Early conceptual drawings from Meiklejohn Architects - 2013

Early conceptual drawings from Meiklejohn Architects - 2013

The countdown is on and all hands are on deck for the completion of the much anticipated Okanagan Centre for Innovation (OCI). The building is filled to the atrium with tenants who are enthusiastically planning their office spaces, all looking forward to moving in over the upcoming months. We recently had the opportunity to speak with the lead architect on the project, Stoke Tonne of Meiklejohn Architects, on the vision behind the design of the building. Tonne comments, “Some of the hopes and dreams for this building are that it will set a precedent for what buildings in Kelowna will look and function like in the future. It offers several features that are unique, not only in the Kelowna region, but across Canada as well.”

Along with the firm owner Jim Meiklejohn, and the team at Meiklejohn Architects Inc., Tonne has built his reputation through the design of notable buildings throughout the Okanagan such as the Kelowna Yacht Club. The firm’s vast portfolio boasts other local gems such as the Laurel Packinghouse, the South Okanagan Performing Arts Centre and the Landmark VI Centre. Tonne states, “the Meiklejohn firm jumped at the opportunity to apply their expertise and vision to the creation of the OCI as we knew it would positively change the architectural landscape of Kelowna and its cultural district.”

Jim and Stoke approached the design of the OCI with the goal of paying homage to the existing downtown culture and community, particularly the neighbouring regional library. Elements of the library’s aesthetics were incorporated into the architecture of the OCI to honor its long history and to bolster its future with the construction of a pedway that will connect the two buildings. This initiative underscores the desire to bring people together and build partnerships, a key component of the OCI’s mission. Tonne clarifies that “It’s a subtle, subconscious design where similarities between the two buildings appear when you think of the buildings as brothers. There’s a balance of being the same, but different, all the while being respectful.”

The team at Meiklejohn also set out to create a distinctive design for the OCI that would not compromise the existing streetscape. The team says, “It’s been a challenging exercise as an architect to figure out how to make 90 ft. of building with a series of hard right angles feel relatable and sympathetic to the streetscape. That’s where the fun of the design process lives.” By creating a multi-dimensional exterior that incorporates natural materials, the expansive building size was deconstructed from a pedestrian perspective, making it feel more approachable and welcoming to the public. The retail shops on the ground level feature transparent walls meant to encourage pedestrians walking by to go in and experience the inclusive nature of the building. From the interior perspective, Tonne wanted tenants to feel at ease within the OCI, so he integrated environmental components such as a living plant wall, operable windows that allow for the flow of fresh air and a full-height atrium that distributes natural light throughout the interior column of the building.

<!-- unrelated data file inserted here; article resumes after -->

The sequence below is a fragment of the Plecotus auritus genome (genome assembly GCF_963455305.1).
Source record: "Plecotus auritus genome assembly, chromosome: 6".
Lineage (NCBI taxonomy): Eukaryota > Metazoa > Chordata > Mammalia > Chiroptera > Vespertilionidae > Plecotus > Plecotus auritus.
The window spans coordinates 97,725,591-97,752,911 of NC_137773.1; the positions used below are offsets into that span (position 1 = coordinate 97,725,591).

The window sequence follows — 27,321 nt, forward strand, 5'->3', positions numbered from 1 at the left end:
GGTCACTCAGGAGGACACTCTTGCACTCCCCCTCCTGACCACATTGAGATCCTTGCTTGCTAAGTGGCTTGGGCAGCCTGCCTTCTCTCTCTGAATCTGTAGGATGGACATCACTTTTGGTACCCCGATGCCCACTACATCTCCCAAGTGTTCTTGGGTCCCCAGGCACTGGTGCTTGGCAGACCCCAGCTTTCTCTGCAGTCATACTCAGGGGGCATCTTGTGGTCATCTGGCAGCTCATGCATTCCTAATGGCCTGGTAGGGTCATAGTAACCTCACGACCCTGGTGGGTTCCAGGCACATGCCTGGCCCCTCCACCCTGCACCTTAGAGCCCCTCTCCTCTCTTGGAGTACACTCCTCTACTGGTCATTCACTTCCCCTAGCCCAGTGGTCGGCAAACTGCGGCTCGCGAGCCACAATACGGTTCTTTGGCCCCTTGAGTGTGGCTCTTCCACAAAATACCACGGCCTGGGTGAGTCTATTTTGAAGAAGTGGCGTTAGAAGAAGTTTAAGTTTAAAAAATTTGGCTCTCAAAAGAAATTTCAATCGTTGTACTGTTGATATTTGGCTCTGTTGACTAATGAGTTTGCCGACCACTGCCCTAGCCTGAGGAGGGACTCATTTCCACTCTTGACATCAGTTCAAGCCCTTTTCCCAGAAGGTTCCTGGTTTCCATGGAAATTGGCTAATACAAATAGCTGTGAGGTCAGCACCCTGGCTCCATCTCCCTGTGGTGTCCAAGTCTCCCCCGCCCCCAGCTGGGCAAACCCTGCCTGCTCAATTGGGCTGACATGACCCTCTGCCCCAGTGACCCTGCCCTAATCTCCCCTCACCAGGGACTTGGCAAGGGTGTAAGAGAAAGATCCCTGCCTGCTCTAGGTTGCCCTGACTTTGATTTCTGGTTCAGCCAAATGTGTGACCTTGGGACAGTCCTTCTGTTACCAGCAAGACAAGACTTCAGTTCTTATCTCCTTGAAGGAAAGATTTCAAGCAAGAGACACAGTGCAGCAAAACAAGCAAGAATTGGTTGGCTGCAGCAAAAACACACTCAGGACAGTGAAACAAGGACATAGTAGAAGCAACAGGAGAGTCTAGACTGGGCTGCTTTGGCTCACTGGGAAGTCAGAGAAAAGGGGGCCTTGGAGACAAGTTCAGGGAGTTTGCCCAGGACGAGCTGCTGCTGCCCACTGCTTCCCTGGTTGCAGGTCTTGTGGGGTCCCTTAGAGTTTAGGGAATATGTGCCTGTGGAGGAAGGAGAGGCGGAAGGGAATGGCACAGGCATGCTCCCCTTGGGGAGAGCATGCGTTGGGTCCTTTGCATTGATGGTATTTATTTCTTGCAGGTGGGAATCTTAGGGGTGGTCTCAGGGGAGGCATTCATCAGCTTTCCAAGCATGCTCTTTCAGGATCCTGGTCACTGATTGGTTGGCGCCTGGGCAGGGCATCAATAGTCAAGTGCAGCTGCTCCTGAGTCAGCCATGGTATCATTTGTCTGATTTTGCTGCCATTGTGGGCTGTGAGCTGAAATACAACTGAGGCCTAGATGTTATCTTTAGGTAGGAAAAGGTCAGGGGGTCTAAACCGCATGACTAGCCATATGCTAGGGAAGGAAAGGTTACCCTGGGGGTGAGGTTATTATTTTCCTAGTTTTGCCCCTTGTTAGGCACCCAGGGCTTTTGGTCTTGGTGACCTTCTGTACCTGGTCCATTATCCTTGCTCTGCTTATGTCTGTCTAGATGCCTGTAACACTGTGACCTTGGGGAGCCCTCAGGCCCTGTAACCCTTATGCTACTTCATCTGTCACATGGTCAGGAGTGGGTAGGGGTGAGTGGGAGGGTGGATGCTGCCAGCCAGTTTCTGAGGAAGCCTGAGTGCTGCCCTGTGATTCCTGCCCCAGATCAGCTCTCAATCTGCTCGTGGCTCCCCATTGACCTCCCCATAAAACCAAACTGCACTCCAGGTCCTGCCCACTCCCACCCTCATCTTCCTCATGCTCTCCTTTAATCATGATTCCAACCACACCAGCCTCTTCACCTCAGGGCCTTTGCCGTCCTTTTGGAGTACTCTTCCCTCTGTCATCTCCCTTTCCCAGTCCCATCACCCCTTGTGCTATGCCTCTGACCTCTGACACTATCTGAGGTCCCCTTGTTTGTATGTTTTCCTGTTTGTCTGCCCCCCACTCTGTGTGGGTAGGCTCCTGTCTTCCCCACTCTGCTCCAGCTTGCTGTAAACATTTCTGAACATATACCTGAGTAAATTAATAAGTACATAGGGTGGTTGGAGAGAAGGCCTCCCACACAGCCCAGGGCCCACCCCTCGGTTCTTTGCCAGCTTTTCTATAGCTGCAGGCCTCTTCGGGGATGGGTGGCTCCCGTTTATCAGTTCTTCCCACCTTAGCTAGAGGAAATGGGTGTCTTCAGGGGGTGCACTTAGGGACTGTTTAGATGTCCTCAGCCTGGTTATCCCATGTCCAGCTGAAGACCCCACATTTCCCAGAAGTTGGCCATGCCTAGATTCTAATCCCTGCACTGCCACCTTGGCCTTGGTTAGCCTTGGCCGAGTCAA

The Okanagan Centre for Innovation - 2016

The Okanagan Centre for Innovation - 2016

From concept to construction, the OCI aims to be a catalyst for the expansion of the entrepreneurial, technological, and startup sectors of the Okanagan. Stoke remarks that “We have a great natural setting, but the urban setting is one attraction offer that we felt created an opportunity to make a kind of recruitment tool out of a building. Not often are you asked to build a new building type, but that’s what the OCI project presented, an exciting challenge for our entire team.”  Kelowna is rapidly evolving from a retirement destination to an active metropolis. The OCI will no doubt contribute to this shift, bringing an influx of students and young professionals, along with increased employment opportunities and a boost to the local economy. The project partners envision that the centre will emerge as the pulse of Canada’s most innovative, creative technology community, bringing both international attention and talent to the region.

“I hope people get excited about exploring the building and it’s amenities,” Stoke enthusiastically states, “as I think the OCI is going to be a real draw for community members and people visiting Kelowna.  It offers so much to the downtown experience, and when the big reveal happens, I hope people are as excited as I am.”  With each day bringing us closer to the completion of the Okanagan Centre for Innovation, all eyes are on Kelowna’s evolving architectural skyline and rapidly growing technology community.

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